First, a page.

#6. Other medical conditions Blood flow problems in the legs (peripheral arterial disease), kidney disease, thyroid disease, and multiple sclerosis can cause cramps..

#7. Sitting for a long time This is something many people miss, as well as standing on a hard surface for a long time, or putting your legs in awkward positions while you sleep.

#8. Taking certain medicines Medicines, such as antipsychotics, birth control pills, diuretics, statins, and steroids are common causes of leg and muscle cramps and can be side effects of the medications. For a more comprehensive list, read this article in WebMD.

#9. Poor blood circulation in the legs This should be checked by your doctor as this can become serious and lead to other problems.

What if muscle cramps keep coming back?
Have a serious talk with your doctor if the muscle cramps keep coming back are severe enough to consistently interrupt you sleep. These may be symptoms of another problem, such as restless legs syndrome. If cramps keep coming back, bother you a lot, or interfere with your sleep, your doctor may prescribe medicine that relaxes your muscles. If any of the above conditions exist and the doctor will not test for the deficiencies in number 2 above, it may be necessary to consider a new doctor.

Other help for muscle cramps include calf muscle stretches done routinely before going to bed. This is a pretty low-risk intervention and should be worth a try. You may read about this in this blog.

How can you prevent muscle cramps?
These tips may help prevent muscle cramps:
  1. Drink plenty of water and other fluids, enough so that your urine is light yellow or clear like water.
  2. Limit or avoid drinks with alcohol or caffeine. These can make you dehydrated, which means your body has lost too much fluid.
  3. Make sure you are eating healthy foods that are rich in calcium, potassium, magnesium, and vitamin B12.
  4. Ride a bike or stationary bike to condition and stretch your muscles.
  5. Stretch your muscles every day, especially before and after exercise and at bedtime.
  6. Don't suddenly increase the amount of exercise you get. Increase your exercise a little each week.
  7. Take a daily multivitamin supplement.
  8. Use a heating pad on the affected muscle.

If you are taking medicines that are known to cause leg cramps, your doctor may prescribe different medicines or change to dose to provide relief.

August 25, 2014

Children and Sleep Apnea

This study found overweight kids who had surgery were more likely to become obese within seven months. Tonsillectomies are commonly done to relieve sleep apnea in children, but a new study confirms that the treatment can speed kids' weight gain -- especially if they're already overweight. This is often the problem and many surgeons will not tell the family that this happens and urge them to exercise with their children to prevent this from happening.

The researchers did say that it is a concern, because obesity is a risk factor for a range of health problems, including sleep apnea. They are not advising against tonsillectomy for the children who need it. They are saying that doctors (plus surgeons) and parents should be taught that a healthy diet and exercise become even more important after the children have surgery. The researchers state that the surgery does create a 'certainty' that weight gain is an effect of the surgery.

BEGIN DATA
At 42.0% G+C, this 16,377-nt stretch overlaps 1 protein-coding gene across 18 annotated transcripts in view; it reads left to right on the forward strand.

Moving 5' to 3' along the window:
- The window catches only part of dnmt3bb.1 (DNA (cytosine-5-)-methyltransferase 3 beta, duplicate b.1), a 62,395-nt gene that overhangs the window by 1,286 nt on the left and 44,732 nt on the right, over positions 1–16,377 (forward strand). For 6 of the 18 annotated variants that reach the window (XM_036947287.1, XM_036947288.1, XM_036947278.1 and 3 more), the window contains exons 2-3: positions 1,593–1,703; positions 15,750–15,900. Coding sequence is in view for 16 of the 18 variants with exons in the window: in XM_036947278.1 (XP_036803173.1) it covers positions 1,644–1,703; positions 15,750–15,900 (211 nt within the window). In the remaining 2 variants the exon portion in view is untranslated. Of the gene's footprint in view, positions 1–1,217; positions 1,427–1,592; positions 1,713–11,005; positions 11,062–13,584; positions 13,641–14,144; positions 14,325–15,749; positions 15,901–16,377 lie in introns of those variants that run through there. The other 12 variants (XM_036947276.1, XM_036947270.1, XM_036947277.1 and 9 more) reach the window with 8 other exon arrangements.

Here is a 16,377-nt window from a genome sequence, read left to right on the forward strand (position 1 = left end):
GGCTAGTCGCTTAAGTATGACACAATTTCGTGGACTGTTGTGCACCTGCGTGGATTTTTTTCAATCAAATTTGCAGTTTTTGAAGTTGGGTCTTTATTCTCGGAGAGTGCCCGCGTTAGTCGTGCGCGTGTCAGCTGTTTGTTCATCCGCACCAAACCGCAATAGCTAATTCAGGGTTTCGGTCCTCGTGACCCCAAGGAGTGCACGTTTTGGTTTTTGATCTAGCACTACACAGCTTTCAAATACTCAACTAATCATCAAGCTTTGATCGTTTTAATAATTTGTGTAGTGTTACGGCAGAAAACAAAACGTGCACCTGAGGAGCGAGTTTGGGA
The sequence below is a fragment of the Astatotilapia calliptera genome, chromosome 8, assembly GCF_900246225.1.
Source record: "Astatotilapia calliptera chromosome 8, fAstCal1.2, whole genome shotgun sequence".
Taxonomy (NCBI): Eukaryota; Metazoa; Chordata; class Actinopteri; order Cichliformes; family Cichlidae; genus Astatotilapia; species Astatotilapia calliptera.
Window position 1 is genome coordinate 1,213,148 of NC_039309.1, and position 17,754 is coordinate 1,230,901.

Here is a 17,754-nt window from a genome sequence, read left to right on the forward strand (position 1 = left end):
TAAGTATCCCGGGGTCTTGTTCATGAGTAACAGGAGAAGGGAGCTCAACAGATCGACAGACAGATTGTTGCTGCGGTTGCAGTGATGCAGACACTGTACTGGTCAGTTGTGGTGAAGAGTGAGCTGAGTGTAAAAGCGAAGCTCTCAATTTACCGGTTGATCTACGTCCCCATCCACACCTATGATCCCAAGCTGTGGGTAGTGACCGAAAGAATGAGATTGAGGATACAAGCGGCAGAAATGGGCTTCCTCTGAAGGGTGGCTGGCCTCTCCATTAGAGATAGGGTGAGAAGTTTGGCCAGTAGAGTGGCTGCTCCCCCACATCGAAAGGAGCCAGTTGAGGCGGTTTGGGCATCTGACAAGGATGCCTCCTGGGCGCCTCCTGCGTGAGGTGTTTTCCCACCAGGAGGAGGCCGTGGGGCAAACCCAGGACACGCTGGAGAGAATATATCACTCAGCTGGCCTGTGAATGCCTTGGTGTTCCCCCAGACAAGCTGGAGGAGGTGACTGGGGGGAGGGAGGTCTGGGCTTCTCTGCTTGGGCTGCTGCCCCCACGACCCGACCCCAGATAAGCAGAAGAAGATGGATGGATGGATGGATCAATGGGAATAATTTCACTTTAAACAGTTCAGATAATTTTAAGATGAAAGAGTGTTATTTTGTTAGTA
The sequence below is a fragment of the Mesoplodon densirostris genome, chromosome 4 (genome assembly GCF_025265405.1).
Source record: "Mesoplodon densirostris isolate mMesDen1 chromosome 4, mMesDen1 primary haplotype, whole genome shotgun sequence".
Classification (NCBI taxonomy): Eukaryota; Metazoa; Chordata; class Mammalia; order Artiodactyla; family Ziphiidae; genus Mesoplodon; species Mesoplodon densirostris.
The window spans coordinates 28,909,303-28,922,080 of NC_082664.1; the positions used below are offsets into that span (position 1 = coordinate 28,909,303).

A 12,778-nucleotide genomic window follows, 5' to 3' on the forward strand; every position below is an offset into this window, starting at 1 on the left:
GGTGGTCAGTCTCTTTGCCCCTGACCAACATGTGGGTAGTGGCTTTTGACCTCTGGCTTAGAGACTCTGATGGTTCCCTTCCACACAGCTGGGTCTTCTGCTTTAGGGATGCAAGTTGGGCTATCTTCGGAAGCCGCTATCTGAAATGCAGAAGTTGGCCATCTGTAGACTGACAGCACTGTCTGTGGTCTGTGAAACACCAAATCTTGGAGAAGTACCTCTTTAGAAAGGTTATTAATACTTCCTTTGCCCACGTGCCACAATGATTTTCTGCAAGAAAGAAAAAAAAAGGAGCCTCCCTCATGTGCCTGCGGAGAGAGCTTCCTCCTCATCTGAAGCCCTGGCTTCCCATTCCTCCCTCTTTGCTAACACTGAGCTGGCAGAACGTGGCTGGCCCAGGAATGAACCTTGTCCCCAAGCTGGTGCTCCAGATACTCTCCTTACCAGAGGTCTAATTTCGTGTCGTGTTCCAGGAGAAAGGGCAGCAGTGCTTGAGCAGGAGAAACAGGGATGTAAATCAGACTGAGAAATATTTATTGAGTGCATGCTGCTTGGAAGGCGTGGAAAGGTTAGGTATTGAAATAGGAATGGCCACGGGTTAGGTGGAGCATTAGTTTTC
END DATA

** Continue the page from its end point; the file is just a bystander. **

That's because children in the study were randomly assigned to have surgery or to "watchful waiting" -- putting off surgery and staying with other options, such as medications to better control any nasal allergies or asthma symptoms. Altogether, 204 children aged 5 to 9 were assigned to have surgery right away, while 192 stuck with watchful waiting. It was found that over seven months, children who underwent surgery showed a quicker average weight gain, versus kids in the comparison group.

It was a small difference overall. And for children who were normal weight, there was no major effect. It was not making normal-weight children obese. It was alarming that of those children that were overweight before surgery, 52 percent had become officially obese seven months after surgery. 21 percent of overweight children in the watchful-waiting group were obese.

Sleep apnea also causes metabolic changes. The growth hormone is released at night, and sleep apnea can interfere with that. The body may adapt metabolism in an effort to maintain a child's growth. Then when sleep apnea is managed, the children are set up for rapid weight gain. Now, with childhood obesity on the rise, many kids with sleep apnea are already overweight or obese. If they rapidly put on pounds, their sleep apnea might return in six months to a year.

Diet and exercise are key for children with sleep apnea. Many can do well without surgery using CPAP, proper nutrition, and exercise. This reminds me of blogs from February and March 2012 when I was sending articles to a set of parents in another state that were trying to avoid surgery on their son. Their insurance and I agreed that surgery should be the last resort and they are very happy this was possible. Their sleep doctor emphasized proper nutrition and exercise with the CPAP use and the entire family has responded very positively.

August 24, 2014

Family Support May Be Beneficial For CPAP Users